Presentation Title

Indigenous community health and climate change: Integrating social and natural science indicators

Session Title

Session S-01H: Social and Ecological Indicators

Conference Track

Social Science Plus

Conference Name

Salish Sea Ecosystem Conference (2014 : Seattle, Wash.)

Contributing Repository

Digital content made available by University Archives, Heritage Resources, Western Libraries, Western Washington University.

Start Date

30-4-2014 10:30 AM

End Date

30-4-2014 12:00 PM

Abstract

This presentation describes a pilot study completed in 2013 that evaluated the sensitivity of Indigenous community health to climate change impacts on shorelines in the Salish Sea (Washington State, United States and British Columbia, Canada). Current climate change assessments do not reflect key community health concerns, yet meaningfully including these concerns is vital to successful adaptation plans, particularly for Indigenous communities. Descriptive scaling techniques were employed in facilitated workshops with two Indigenous communities to test the efficacy of ranking six key indicators of community health (Community Connection, Natural Resources Security, Cultural Use, Education, Self Determination and Well-being) in relation to projected changes in the biophysical environment (sea level rise, storm surge, beach armoring) and resultant impacts to shellfish habitat and shoreline archaeological sites. Findings demonstrate that: when shellfish habitat and archaeological resources are impacted, so too is Indigenous community health; not all community health indicators are equally impacted; and, the community health indicators of highest concern are not necessarily the same indicators most likely to be impacted. Based on the findings and feedback from community participants, the exploratory trials were successful, and such a tool may be useful to Indigenous communities who are assessing climate change sensitivities and creating adaptation plans.

Rights

This resource is displayed for educational purposes only and may be subject to U.S. and international copyright laws. For more information about rights or obtaining copies of this resource, please contact University Archives, Heritage Resources, Western Libraries, Western Washington University, Bellingham, WA 98225-9103, USA (360-650-7534; heritage.resources@wwu.edu) and refer to the collection name and identifier. Any materials cited must be attributed to the Salish Sea Ecosystem Conference Records, University Archives, Heritage Resources, Western Libraries, Western Washington University.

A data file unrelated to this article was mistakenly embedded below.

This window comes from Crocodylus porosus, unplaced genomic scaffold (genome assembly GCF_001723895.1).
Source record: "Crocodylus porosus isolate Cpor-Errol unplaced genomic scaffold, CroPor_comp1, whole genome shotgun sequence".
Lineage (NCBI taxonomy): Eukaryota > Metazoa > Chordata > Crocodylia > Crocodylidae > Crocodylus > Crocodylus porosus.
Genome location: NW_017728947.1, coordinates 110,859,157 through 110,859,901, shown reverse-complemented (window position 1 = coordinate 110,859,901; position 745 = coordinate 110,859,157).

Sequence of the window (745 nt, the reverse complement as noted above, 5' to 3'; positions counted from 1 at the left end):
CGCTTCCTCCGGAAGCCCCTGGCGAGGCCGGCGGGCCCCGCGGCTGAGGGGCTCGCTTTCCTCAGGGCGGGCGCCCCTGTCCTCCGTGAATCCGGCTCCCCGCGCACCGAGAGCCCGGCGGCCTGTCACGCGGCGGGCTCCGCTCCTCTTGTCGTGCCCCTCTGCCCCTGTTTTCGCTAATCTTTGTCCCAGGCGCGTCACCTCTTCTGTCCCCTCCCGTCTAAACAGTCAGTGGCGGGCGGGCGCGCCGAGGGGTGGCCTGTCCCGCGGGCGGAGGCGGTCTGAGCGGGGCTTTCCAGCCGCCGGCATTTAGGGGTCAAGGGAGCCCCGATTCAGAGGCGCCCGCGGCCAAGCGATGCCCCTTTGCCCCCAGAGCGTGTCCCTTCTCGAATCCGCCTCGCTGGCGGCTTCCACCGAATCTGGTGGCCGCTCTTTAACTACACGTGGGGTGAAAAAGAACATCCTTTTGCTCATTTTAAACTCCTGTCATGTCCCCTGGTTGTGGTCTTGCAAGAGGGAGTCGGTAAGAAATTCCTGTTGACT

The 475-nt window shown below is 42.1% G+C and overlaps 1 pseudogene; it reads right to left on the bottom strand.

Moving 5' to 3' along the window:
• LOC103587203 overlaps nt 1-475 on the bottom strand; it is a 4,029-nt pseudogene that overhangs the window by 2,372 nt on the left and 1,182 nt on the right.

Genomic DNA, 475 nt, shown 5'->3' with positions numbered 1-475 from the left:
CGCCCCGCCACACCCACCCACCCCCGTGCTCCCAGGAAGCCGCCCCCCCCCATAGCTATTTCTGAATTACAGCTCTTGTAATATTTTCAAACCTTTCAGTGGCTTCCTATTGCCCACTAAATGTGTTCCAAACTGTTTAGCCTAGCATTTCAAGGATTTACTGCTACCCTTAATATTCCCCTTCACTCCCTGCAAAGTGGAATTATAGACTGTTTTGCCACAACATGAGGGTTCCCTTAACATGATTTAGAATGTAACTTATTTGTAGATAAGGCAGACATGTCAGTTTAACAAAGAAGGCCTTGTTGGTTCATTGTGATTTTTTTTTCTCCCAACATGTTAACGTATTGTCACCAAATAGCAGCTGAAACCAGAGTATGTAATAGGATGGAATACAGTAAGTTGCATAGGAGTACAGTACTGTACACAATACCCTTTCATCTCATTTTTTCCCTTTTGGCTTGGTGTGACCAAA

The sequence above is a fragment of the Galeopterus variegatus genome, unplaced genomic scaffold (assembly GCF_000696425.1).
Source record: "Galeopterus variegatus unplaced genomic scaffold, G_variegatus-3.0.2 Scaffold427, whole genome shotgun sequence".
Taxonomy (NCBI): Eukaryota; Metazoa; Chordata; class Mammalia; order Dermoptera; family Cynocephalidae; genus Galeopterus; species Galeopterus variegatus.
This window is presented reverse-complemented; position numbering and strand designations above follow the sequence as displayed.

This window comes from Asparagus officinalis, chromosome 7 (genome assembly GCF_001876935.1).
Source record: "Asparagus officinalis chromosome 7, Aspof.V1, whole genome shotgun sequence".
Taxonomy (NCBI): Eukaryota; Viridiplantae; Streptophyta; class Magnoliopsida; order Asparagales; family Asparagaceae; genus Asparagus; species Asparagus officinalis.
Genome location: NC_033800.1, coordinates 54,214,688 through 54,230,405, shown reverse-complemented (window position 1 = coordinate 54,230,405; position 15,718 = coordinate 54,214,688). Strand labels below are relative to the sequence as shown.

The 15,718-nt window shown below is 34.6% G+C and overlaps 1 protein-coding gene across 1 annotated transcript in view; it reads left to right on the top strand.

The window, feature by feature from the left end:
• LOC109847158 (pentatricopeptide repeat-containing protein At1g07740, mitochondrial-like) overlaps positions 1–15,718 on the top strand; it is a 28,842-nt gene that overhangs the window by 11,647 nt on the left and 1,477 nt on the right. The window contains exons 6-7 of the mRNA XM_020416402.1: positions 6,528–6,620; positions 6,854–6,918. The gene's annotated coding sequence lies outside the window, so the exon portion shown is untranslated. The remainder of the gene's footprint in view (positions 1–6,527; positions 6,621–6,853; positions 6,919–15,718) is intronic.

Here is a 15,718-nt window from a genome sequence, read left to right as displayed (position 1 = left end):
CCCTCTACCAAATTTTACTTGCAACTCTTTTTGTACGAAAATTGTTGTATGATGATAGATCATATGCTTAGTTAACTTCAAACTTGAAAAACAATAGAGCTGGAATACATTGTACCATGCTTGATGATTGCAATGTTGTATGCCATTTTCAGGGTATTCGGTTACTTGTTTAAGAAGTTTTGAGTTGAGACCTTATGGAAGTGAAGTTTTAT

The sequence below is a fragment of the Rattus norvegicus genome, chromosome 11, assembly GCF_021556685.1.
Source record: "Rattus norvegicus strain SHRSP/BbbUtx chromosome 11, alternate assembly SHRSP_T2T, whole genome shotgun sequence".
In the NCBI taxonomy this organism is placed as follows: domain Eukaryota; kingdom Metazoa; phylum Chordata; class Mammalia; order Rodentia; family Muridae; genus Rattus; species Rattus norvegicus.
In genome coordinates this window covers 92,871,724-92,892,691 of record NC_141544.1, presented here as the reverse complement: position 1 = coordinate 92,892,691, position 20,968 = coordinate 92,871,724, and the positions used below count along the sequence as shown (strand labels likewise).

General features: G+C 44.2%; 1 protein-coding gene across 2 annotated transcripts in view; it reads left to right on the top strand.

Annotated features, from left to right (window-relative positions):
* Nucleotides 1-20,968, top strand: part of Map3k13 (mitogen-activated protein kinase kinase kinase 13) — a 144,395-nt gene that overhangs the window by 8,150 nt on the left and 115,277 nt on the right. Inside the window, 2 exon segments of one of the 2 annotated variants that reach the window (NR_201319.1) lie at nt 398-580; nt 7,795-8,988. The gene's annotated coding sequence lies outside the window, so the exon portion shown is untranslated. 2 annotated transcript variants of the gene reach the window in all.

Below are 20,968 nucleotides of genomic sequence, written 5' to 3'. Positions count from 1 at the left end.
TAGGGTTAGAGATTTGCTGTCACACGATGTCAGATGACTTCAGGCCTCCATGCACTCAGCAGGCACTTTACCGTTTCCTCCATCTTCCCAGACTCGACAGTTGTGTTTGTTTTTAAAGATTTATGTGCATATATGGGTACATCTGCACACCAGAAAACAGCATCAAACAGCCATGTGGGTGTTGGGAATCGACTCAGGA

Language

English

Format

application/pdf

Type

Text

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Apr 30th, 10:30 AM Apr 30th, 12:00 PM

Indigenous community health and climate change: Integrating social and natural science indicators

Room 607

This presentation describes a pilot study completed in 2013 that evaluated the sensitivity of Indigenous community health to climate change impacts on shorelines in the Salish Sea (Washington State, United States and British Columbia, Canada). Current climate change assessments do not reflect key community health concerns, yet meaningfully including these concerns is vital to successful adaptation plans, particularly for Indigenous communities. Descriptive scaling techniques were employed in facilitated workshops with two Indigenous communities to test the efficacy of ranking six key indicators of community health (Community Connection, Natural Resources Security, Cultural Use, Education, Self Determination and Well-being) in relation to projected changes in the biophysical environment (sea level rise, storm surge, beach armoring) and resultant impacts to shellfish habitat and shoreline archaeological sites. Findings demonstrate that: when shellfish habitat and archaeological resources are impacted, so too is Indigenous community health; not all community health indicators are equally impacted; and, the community health indicators of highest concern are not necessarily the same indicators most likely to be impacted. Based on the findings and feedback from community participants, the exploratory trials were successful, and such a tool may be useful to Indigenous communities who are assessing climate change sensitivities and creating adaptation plans.